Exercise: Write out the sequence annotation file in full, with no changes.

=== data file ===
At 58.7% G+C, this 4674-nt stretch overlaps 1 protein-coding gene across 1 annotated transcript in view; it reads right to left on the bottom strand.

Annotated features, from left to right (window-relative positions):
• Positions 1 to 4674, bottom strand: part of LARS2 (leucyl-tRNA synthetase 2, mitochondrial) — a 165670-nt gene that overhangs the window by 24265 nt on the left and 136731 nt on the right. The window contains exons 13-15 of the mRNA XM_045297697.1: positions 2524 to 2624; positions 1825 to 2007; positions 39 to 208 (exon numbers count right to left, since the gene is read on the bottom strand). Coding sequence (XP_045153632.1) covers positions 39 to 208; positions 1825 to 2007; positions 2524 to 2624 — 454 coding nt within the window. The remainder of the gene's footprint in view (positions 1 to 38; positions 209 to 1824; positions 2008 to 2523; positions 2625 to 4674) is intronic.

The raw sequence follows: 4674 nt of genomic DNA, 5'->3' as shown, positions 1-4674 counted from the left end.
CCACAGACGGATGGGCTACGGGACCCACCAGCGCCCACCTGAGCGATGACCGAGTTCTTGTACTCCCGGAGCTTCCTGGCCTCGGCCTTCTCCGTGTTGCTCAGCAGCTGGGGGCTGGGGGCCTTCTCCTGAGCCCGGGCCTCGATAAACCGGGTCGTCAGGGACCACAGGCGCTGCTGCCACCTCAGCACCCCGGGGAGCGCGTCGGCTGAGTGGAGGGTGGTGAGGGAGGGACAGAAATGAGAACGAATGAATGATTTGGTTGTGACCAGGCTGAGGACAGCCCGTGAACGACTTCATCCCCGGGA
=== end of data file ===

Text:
At 58.7% G+C, this 4674-nt stretch overlaps 1 protein-coding gene across 1 annotated transcript in view; it reads right to left on the bottom strand.

Annotated features, from left to right (window-relative positions):
• Positions 1 to 4674, bottom strand: part of LARS2 (leucyl-tRNA synthetase 2, mitochondrial) — a 165670-nt gene that overhangs the window by 24265 nt on the left and 136731 nt on the right. The window contains exons 13-15 of the mRNA XM_045297697.1: positions 2524 to 2624; positions 1825 to 2007; positions 39 to 208 (exon numbers count right to left, since the gene is read on the bottom strand). Coding sequence (XP_045153632.1) covers positions 39 to 208; positions 1825 to 2007; positions 2524 to 2624 — 454 coding nt within the window. The remainder of the gene's footprint in view (positions 1 to 38; positions 209 to 1824; positions 2008 to 2523; positions 2625 to 4674) is intronic.

The raw sequence follows: 4674 nt of genomic DNA, 5'->3' as shown, positions 1-4674 counted from the left end.
CCACAGACGGATGGGCTACGGGACCCACCAGCGCCCACCTGAGCGATGACCGAGTTCTTGTACTCCCGGAGCTTCCTGGCCTCGGCCTTCTCCGTGTTGCTCAGCAGCTGGGGGCTGGGGGCCTTCTCCTGAGCCCGGGCCTCGATAAACCGGGTCGTCAGGGACCACAGGCGCTGCTGCCACCTCAGCACCCCGGGGAGCGCGTCGGCTGAGTGGAGGGTGGTGAGGGAGGGACAGAAATGAGAACGAATGAATGATTTGGTTGTGACCAGGCTGAGGACAGCCCGTGAACGACTTCATCCCCGGGA